• Keep in contact after closing the business deal.
  • Expect business dealing to take quite a long time. An extensive system of rules re-sults in a very bureaucratic society. Patience and relationships are essential for successful business ventures.


  • Criticise Romania, as Romanians are very patriotic.
  • Incorrectly assume that Romania was part of the Soviet Union or the Russian Empire.
  • Be too late for business appointments. Although Romanians may not initially ap-pear to be very punctual, even when dealing with people they know, they will try to adapt their behaviour when dealing with foreigners and expect you to be punctual.

Of course, icunet does not want to introduce any stereotypes, but only identify tendencies that may apply to a larger share of the Eastern Europe population, but of course not to all.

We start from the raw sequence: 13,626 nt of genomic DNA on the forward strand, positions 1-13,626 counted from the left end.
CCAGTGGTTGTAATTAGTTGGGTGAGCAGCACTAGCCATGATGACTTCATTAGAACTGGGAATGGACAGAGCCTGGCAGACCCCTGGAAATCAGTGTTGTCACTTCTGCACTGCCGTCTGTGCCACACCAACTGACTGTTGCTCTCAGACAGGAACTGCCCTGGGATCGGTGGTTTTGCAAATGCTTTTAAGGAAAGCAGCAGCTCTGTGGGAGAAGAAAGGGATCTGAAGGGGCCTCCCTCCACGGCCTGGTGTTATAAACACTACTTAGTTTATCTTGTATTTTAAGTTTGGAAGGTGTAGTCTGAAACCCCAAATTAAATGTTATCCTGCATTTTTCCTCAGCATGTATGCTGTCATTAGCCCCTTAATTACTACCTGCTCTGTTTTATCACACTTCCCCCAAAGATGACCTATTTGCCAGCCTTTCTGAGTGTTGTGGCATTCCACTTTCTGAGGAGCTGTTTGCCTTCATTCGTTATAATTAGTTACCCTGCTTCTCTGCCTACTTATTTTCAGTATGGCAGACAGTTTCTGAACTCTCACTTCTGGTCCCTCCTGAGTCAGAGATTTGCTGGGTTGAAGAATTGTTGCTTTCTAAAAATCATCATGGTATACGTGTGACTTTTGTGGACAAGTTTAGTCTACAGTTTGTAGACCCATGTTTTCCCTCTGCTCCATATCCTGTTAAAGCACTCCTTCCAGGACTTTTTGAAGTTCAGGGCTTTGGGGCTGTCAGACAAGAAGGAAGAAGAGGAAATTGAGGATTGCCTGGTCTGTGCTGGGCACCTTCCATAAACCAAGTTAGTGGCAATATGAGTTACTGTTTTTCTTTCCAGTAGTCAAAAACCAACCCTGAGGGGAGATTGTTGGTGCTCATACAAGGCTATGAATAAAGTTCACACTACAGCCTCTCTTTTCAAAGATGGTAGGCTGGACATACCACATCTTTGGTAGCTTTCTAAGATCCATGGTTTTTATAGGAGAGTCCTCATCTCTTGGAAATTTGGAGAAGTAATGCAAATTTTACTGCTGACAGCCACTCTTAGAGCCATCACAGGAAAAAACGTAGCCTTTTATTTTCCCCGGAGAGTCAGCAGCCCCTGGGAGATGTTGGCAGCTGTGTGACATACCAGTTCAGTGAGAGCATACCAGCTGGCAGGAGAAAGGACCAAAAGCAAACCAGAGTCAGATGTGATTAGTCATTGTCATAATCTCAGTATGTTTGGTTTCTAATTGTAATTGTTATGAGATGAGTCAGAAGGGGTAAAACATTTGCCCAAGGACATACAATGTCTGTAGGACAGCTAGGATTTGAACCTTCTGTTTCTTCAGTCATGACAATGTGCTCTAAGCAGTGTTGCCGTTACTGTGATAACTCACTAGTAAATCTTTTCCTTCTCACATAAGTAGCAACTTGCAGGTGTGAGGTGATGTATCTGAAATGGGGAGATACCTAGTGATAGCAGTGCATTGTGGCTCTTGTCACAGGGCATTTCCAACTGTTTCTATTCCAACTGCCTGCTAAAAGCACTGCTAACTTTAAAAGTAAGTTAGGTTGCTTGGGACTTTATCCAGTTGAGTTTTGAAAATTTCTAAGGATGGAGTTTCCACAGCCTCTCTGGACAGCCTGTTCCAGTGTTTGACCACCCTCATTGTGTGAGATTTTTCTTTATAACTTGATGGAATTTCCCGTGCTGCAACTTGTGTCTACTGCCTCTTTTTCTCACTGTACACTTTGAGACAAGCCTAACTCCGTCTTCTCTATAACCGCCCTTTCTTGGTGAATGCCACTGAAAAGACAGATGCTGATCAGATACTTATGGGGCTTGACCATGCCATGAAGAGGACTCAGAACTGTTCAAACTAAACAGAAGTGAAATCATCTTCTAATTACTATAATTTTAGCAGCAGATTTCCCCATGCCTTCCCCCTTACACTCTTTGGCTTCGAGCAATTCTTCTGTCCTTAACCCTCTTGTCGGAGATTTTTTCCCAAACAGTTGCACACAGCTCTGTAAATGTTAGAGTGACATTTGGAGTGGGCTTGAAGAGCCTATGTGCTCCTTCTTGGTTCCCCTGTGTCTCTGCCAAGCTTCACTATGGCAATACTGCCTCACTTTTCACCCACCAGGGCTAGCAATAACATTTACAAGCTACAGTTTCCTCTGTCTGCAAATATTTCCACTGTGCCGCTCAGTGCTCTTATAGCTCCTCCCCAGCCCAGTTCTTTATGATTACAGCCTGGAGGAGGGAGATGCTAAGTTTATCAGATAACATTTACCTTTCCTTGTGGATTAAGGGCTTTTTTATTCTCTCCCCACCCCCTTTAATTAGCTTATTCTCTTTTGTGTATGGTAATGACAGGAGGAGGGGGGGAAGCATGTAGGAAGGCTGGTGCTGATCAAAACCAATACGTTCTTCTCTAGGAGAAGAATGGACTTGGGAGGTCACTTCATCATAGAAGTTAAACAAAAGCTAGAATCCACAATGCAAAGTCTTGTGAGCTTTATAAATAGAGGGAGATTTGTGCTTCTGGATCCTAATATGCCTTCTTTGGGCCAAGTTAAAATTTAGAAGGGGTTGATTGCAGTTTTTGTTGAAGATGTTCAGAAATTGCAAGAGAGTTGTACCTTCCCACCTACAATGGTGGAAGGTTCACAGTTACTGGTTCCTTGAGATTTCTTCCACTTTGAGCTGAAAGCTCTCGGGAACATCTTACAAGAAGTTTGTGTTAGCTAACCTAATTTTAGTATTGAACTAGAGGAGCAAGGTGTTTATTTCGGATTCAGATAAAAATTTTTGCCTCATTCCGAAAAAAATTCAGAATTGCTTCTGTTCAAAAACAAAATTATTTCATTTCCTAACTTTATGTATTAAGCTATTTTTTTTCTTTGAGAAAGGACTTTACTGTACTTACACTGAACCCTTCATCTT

Western Europe

You are a gourmet and you are fond of Moules & Frites? You are a fan of “Tim and Struppi”? You are issued with a great deal of interest in international relationships which are on the docket of the NATO or the European Parliament in Brussels? You speak Dutch, French, German or English? Excellent! You have managed to take an initial hurdle and you are likely to feel at ease.

Yet, when you intend to successfully act on a business level, your particular liking for Belgian chocolate won’t be enough. For sure, mastering one, or two or even three of the official languages will be a plus in the face of its multicultural society, yet not deliver huge support in order to score in matters of nonverbal communication.